And now Bruce Timm has made a movie of it. Not simply using inspiration the way Nolan made Batman Begins but a full-on shot for shot, line for line adaptation. And it works exceptionally well. Where many adaptations have simply captured the moments of the book (Watchmen, the early Harry Potter films) Timm captures the spirit of the book.
In many ways, Year One is the peak of Frank Miller's work. It's a crime noir, a genre Miller would rarely leave. But where Daredevil showed broad sketches and archetypes and Sin City would devolve into outlandish characatures, Year One is balanced, down to earth yet exciting. The movie captures that balance eloquently.
Using the comic as storyboards, it's initially disconcerting in motion. David Mazzuchelli is a genius in finding the right moment for each panel, usually the result of action rather than action itself. Seeing this much violence felt wrong but looking back at the book, every single moment in the movie is a a direct adaptation. It's both faithful and heightens the excitement.
Part of what made Year One so revolutionary is that it spends as much time on Jim Gordon as batman. The film spends even more, removing most of Batman's interior monologue while keeping Gordon's intact. And performing him is the perfectly cast Bryan Cranston.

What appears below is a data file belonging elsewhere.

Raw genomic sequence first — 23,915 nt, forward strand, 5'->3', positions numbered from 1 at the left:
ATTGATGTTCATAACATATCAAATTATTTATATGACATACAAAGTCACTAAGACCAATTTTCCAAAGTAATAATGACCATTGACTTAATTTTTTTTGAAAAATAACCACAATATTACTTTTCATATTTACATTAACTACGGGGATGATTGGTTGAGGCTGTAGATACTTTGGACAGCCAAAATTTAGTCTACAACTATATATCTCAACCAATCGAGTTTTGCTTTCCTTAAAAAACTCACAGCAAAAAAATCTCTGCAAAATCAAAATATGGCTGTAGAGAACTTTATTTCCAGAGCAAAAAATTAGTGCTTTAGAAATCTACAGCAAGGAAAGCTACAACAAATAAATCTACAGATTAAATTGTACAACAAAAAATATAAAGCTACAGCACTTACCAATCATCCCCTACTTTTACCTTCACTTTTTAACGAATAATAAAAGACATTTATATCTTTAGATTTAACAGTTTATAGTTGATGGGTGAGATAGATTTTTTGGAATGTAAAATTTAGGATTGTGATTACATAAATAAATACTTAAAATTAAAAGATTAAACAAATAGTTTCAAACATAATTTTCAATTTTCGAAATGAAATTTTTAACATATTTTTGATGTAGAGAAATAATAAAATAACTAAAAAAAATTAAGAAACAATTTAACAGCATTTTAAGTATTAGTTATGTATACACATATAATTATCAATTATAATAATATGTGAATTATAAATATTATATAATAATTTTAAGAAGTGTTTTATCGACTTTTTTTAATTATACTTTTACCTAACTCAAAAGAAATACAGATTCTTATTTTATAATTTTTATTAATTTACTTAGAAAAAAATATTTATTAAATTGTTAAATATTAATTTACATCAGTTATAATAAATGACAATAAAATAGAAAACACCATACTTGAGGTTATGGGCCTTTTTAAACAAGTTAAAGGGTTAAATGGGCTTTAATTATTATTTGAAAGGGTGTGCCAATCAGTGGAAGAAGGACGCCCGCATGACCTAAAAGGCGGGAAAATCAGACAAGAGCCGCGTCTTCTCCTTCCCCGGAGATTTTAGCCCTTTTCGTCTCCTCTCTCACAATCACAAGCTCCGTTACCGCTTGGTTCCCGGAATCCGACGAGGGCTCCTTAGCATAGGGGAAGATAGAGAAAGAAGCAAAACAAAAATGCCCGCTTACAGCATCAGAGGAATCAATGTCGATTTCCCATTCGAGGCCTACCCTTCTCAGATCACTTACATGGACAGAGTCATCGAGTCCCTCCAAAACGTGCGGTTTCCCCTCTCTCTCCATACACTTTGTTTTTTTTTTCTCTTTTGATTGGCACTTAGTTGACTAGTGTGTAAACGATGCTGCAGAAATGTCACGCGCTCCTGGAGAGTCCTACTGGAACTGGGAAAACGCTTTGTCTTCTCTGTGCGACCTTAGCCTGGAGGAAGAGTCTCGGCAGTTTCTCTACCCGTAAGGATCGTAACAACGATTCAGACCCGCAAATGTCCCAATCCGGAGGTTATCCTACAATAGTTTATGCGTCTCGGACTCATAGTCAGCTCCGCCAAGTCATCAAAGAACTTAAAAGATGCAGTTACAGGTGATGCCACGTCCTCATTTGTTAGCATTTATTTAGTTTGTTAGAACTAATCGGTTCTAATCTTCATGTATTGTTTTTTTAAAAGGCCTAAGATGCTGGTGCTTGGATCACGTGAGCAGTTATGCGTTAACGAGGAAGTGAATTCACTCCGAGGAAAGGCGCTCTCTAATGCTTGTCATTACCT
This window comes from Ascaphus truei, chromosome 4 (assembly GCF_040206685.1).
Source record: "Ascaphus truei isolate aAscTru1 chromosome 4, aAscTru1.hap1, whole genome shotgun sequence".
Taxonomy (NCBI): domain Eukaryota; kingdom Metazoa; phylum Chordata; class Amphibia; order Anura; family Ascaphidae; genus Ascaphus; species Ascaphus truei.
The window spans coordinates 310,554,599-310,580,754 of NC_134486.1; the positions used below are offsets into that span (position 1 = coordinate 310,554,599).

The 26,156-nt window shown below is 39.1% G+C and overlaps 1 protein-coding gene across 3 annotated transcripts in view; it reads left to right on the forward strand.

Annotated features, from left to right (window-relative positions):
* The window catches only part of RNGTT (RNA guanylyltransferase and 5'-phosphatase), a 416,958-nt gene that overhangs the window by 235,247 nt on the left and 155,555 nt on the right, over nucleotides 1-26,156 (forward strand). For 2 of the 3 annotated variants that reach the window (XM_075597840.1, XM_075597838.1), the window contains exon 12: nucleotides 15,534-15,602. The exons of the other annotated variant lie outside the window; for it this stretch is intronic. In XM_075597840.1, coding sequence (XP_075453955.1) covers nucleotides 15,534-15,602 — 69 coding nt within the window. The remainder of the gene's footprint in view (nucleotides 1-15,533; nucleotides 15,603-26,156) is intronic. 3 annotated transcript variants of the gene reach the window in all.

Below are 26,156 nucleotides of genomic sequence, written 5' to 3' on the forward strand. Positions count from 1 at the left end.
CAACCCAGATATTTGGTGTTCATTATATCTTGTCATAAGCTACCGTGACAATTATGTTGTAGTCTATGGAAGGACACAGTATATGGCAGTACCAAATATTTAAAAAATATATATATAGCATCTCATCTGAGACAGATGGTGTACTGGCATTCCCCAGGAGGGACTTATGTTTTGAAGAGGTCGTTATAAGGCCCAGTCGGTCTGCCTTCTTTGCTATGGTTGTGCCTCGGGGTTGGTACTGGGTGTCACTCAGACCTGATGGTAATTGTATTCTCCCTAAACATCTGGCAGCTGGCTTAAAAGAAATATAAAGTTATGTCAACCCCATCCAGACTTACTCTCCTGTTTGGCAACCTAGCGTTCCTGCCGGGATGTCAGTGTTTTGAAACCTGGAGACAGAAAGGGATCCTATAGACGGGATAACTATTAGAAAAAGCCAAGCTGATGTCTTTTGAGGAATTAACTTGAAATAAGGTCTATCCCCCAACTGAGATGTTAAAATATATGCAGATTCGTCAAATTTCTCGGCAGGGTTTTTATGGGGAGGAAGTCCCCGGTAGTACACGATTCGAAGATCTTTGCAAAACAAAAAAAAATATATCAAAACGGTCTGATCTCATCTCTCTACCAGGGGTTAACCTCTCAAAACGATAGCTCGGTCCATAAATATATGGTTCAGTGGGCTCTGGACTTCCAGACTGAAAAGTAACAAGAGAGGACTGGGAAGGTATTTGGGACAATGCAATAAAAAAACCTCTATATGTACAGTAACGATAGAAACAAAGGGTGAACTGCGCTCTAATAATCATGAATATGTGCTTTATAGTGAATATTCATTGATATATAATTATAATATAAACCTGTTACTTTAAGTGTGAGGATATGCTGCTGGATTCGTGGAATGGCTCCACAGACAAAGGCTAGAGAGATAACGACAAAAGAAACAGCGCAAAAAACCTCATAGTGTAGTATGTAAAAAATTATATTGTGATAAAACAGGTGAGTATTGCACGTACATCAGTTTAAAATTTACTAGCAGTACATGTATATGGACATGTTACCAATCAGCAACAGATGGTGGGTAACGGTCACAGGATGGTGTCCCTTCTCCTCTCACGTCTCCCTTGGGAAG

I'm a huge fan of Cranston and Breaking Bad because I am human. According to Comic Book Resources, Cranston initially passed on Year One, claiming he didn't want to do animation. It was only after recognizing the quality of the writing that he signed on. And he brings every bit of commitment and intensity from his series onto the movie. You can't believe this is the performance of of an actor not used to voice work. In every way, this is Cranston's show.
I've seen criticism online of Ben McKenzie's performance of Batman but I like it. This is not Batman at the peak of powers with a full utility belt, Batcave and teen sidekick. This is a young man trying to find out who he is without the confidence or gravitas Kevin Conroy brings to the part. It;s just right.
With each direct to video movie Bruce Timm releases (usually 3 a year) it's getting harder and harder to rank them. But no matter how many films the DC team will produce, Batman: Year One will always stand out.
Anyone who knew me in the 90's remembers this guitar: